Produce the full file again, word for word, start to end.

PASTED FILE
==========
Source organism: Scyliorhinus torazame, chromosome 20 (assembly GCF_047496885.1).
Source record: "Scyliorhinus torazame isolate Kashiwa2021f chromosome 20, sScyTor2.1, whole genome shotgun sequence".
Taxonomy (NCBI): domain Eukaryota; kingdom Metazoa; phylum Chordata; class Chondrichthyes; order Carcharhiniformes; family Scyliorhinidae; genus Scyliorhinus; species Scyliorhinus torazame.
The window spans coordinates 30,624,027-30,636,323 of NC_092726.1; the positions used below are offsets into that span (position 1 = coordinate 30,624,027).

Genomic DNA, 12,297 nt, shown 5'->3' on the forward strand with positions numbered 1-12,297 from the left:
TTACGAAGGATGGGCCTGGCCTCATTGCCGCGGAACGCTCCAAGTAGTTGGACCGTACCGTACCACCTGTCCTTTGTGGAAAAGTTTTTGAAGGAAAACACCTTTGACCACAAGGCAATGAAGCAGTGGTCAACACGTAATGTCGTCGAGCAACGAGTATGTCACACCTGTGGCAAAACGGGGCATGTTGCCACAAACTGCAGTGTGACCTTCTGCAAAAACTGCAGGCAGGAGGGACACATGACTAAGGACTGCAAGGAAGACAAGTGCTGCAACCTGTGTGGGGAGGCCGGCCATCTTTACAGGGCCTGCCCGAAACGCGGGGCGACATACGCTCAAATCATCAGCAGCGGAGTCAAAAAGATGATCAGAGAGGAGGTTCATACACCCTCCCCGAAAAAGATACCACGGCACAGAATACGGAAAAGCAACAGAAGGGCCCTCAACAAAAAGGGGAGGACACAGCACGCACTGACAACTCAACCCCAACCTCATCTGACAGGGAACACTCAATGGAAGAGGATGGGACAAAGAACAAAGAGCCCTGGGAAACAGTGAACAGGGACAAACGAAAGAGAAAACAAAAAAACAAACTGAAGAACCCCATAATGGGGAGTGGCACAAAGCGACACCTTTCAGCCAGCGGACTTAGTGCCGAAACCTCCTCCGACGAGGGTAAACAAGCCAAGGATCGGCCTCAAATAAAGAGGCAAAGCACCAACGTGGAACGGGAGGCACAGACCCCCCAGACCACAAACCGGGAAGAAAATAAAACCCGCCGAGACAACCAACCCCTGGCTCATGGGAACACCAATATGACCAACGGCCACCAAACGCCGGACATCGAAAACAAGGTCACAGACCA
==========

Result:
Source organism: Scyliorhinus torazame, chromosome 20 (assembly GCF_047496885.1).
Source record: "Scyliorhinus torazame isolate Kashiwa2021f chromosome 20, sScyTor2.1, whole genome shotgun sequence".
Taxonomy (NCBI): domain Eukaryota; kingdom Metazoa; phylum Chordata; class Chondrichthyes; order Carcharhiniformes; family Scyliorhinidae; genus Scyliorhinus; species Scyliorhinus torazame.
The window spans coordinates 30,624,027-30,636,323 of NC_092726.1; the positions used below are offsets into that span (position 1 = coordinate 30,624,027).

Genomic DNA, 12,297 nt, shown 5'->3' on the forward strand with positions numbered 1-12,297 from the left:
TTACGAAGGATGGGCCTGGCCTCATTGCCGCGGAACGCTCCAAGTAGTTGGACCGTACCGTACCACCTGTCCTTTGTGGAAAAGTTTTTGAAGGAAAACACCTTTGACCACAAGGCAATGAAGCAGTGGTCAACACGTAATGTCGTCGAGCAACGAGTATGTCACACCTGTGGCAAAACGGGGCATGTTGCCACAAACTGCAGTGTGACCTTCTGCAAAAACTGCAGGCAGGAGGGACACATGACTAAGGACTGCAAGGAAGACAAGTGCTGCAACCTGTGTGGGGAGGCCGGCCATCTTTACAGGGCCTGCCCGAAACGCGGGGCGACATACGCTCAAATCATCAGCAGCGGAGTCAAAAAGATGATCAGAGAGGAGGTTCATACACCCTCCCCGAAAAAGATACCACGGCACAGAATACGGAAAAGCAACAGAAGGGCCCTCAACAAAAAGGGGAGGACACAGCACGCACTGACAACTCAACCCCAACCTCATCTGACAGGGAACACTCAATGGAAGAGGATGGGACAAAGAACAAAGAGCCCTGGGAAACAGTGAACAGGGACAAACGAAAGAGAAAACAAAAAAACAAACTGAAGAACCCCATAATGGGGAGTGGCACAAAGCGACACCTTTCAGCCAGCGGACTTAGTGCCGAAACCTCCTCCGACGAGGGTAAACAAGCCAAGGATCGGCCTCAAATAAAGAGGCAAAGCACCAACGTGGAACGGGAGGCACAGACCCCCCAGACCACAAACCGGGAAGAAAATAAAACCCGCCGAGACAACCAACCCCTGGCTCATGGGAACACCAATATGACCAACGGCCACCAAACGCCGGACATCGAAAACAAGGTCACAGACCA